Sheshanaga, Shesha-naga, Śeṣanāga: 4 definitions
Sheshanaga means something in Hinduism, Sanskrit. If you want to know the exact meaning, history, etymology or English translation of this term then check out the descriptions on this page. Add your comment or reference to a book if you want to contribute to this summary article.
The Sanskrit term Śeṣanāga can be transliterated into English as Sesanaga or Sheshanaga, using the IAST transliteration scheme (?).
Vaishnavism (Vaishava dharma)Source: ISKCON Press: Glossary
Śeṣanāga (शेषनाग).—An expansion of Lord Balarāma or Saṅkarṣaṇa who takes the form of a many-hooded serpent and serves as Lord Viṣṇu’s couch and other paraphernalia. He also holds the millions of universes on His hoods.
Vaishnava (वैष्णव, vaiṣṇava) or vaishnavism (vaiṣṇavism) represents a tradition of Hinduism worshipping Vishnu as the supreme Lord. Similar to the Shaktism and Shaivism traditions, Vaishnavism also developed as an individual movement, famous for its exposition of the dashavatara (‘ten avatars of Vishnu’).
General definition (in Hinduism)Source: WikiPedia: Hinduism
Sheshanaga is also considered a dasa (servant) as well as also a manifestation, or avatar, of Lord Maha Vishnu himself. Ananta Sheshanaga is said to have descended to Earth in four human forms or avatars:
- Lakshmana, brother of Lord Sri Rama,
- Balarama, brother of Lord Sri Krishna,
- and Manavala Mamunigal.
Languages of India and abroad
Sanskrit dictionarySource: Cologne Digital Sanskrit Dictionaries: Monier-Williams Sanskrit-English Dictionary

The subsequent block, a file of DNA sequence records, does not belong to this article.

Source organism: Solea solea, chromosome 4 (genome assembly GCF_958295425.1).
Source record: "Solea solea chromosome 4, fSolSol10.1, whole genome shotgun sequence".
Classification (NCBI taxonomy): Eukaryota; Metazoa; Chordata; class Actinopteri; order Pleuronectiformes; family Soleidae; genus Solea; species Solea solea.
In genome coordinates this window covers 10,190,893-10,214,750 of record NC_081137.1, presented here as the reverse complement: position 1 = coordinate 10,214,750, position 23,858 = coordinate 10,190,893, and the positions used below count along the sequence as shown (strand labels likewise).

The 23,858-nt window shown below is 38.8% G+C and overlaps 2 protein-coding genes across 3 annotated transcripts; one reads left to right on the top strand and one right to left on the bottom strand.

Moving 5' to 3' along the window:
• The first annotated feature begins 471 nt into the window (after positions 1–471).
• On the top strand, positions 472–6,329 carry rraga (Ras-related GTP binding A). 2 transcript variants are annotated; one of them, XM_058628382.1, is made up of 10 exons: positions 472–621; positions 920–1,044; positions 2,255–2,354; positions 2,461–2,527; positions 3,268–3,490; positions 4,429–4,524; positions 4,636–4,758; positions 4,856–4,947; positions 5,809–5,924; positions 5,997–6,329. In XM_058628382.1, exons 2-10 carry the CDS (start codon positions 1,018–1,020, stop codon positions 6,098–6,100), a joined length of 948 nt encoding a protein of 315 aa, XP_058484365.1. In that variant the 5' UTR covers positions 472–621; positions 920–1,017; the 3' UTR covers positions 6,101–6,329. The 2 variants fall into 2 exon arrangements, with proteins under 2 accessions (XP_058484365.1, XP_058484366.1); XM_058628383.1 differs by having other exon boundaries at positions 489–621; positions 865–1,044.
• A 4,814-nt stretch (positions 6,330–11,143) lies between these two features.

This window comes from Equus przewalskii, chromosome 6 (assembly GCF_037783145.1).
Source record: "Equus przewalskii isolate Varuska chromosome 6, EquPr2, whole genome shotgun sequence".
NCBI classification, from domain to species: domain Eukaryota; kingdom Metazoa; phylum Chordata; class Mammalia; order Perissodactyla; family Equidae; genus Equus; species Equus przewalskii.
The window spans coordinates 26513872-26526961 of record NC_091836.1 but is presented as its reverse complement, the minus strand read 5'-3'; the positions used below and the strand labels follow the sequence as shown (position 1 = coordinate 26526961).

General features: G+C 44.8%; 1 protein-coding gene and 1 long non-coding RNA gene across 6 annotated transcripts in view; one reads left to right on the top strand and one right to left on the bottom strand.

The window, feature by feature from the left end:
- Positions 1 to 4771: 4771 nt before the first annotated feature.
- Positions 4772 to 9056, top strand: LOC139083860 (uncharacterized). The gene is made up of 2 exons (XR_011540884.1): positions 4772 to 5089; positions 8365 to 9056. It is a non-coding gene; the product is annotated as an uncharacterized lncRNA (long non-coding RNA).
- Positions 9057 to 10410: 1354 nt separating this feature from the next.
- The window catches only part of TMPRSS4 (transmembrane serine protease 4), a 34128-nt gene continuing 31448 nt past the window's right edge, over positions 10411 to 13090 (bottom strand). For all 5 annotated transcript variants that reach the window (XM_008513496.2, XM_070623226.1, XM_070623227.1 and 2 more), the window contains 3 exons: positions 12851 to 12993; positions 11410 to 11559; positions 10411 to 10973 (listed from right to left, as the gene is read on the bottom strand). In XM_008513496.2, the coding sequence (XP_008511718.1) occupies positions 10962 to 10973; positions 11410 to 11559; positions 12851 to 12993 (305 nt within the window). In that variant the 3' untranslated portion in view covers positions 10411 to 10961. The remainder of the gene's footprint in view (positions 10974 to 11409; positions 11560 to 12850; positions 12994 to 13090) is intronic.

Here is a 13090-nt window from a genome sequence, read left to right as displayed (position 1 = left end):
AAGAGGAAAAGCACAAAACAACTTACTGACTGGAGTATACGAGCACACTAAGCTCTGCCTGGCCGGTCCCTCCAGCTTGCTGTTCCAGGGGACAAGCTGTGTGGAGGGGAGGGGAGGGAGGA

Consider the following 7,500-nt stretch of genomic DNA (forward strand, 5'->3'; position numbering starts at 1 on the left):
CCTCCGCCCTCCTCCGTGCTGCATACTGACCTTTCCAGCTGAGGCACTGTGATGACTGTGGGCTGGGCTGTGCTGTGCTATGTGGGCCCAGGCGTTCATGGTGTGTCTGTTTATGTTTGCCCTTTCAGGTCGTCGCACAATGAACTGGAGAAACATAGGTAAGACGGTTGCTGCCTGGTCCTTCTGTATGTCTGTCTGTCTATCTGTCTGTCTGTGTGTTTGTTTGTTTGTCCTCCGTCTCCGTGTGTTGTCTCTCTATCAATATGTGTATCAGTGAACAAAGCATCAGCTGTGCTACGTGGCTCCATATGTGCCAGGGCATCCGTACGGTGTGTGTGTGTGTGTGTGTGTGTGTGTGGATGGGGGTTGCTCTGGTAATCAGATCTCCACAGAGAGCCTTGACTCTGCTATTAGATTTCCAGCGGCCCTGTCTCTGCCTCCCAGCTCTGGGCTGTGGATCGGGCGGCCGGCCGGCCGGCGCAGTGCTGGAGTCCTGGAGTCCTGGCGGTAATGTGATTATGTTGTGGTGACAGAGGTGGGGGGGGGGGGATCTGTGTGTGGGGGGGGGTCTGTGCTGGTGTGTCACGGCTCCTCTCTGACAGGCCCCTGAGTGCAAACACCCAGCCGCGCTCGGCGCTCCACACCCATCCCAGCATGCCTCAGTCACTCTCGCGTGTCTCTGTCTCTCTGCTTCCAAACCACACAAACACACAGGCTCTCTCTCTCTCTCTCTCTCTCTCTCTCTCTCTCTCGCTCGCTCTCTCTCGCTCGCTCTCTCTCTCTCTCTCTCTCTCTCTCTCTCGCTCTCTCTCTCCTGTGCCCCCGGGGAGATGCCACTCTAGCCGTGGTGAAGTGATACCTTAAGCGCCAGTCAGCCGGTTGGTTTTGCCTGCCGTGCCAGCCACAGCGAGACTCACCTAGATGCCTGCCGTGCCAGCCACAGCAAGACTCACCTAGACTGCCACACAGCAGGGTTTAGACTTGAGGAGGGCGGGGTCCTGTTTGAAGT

1) Śeṣanāga (शेषनाग):—[=śeṣa-nāga] [from śeṣa] m. the serpent Śeṣa (See above)
2) [v.s. ...] Name of the mythical author of the Paramārtha-sāra, [Catalogue(s)]
[Sanskrit to German]
Sanskrit, also spelled संस्कृतम् (saṃskṛtam), is an ancient language of India commonly seen as the grandmother of the Indo-European language family (even English!). Closely allied with Prakrit and Pali, Sanskrit is more exhaustive in both grammar and terms and has the most extensive collection of literature in the world, greatly surpassing its sister-languages Greek and Latin.
See also (Relevant definitions)
Full-text (+7): Shesharya, Shesha, Nagaraja, Fadindra, Naagraj, Phanimdra, Balarama, Shesh, Pravala, Pravalamaya, Navanaga, Mrinmayalinga, Candanalinga, Samudra, Mrillinga, Candra, Mrinmaya, Pravalalinga, Vriddhakola, Pravalamayalinga.
Search found 11 books and stories containing Sheshanaga, Shesha-naga, Śeṣanāga, Sesa-naga, Sesanaga, Śeṣa-nāga; (plurals include: Sheshanagas, nagas, Śeṣanāgas, Sesanagas, nāgas). You can also click to the full overview containing English textual excerpts. Below are direct links for the most relevant articles:
Brihad Bhagavatamrita (commentary) (by Śrī Śrīmad Bhaktivedānta Nārāyana Gosvāmī Mahārāja)
Verse 2.2.143 < [Chapter 2 - Jñāna (knowledge)]
Verse 2.2.131 < [Chapter 2 - Jñāna (knowledge)]
Animal Kingdom (Tiryak) in Epics (by Saranya P.S)
The Skanda Purana (by G. V. Tagare)
Chapter 186 - Greatness of Nāgasthāna < [Section 1 - Prabhāsa-kṣetra-māhātmya]
Chapter 37 - Origin of Eminent Nāga Tīrtha < [Section 3 - Arbuda-khaṇḍa]
Chapter 17 - The breaking of ego of Rukmi and the servants of God < [Section 4 - Dvārakā-māhātmya]
Shri Gaudiya Kanthahara (by Srila Bhaktisiddhanta Sarasvati)
Trishashti Shalaka Purusha Caritra (by Helen M. Johnson)
Part 4: Former births of Induṣeṇa and Binduṣeṇa < [Chapter I - Five previous incarnations]
Part 12: Quarrel with Meraka < [Chapter III - Vimalanāthacaritra]
Part 14: Sixth incarnation as Vajrajaṅgha < [Chapter I]
Kavyamimamsa of Rajasekhara (Study) (by Debabrata Barai)
Part 3.13 - Justification of suitability and utility of Kāvya (poetry): < [Chapter 5 - Analyasis and Interpretations of the Kāvyamīmāṃsā]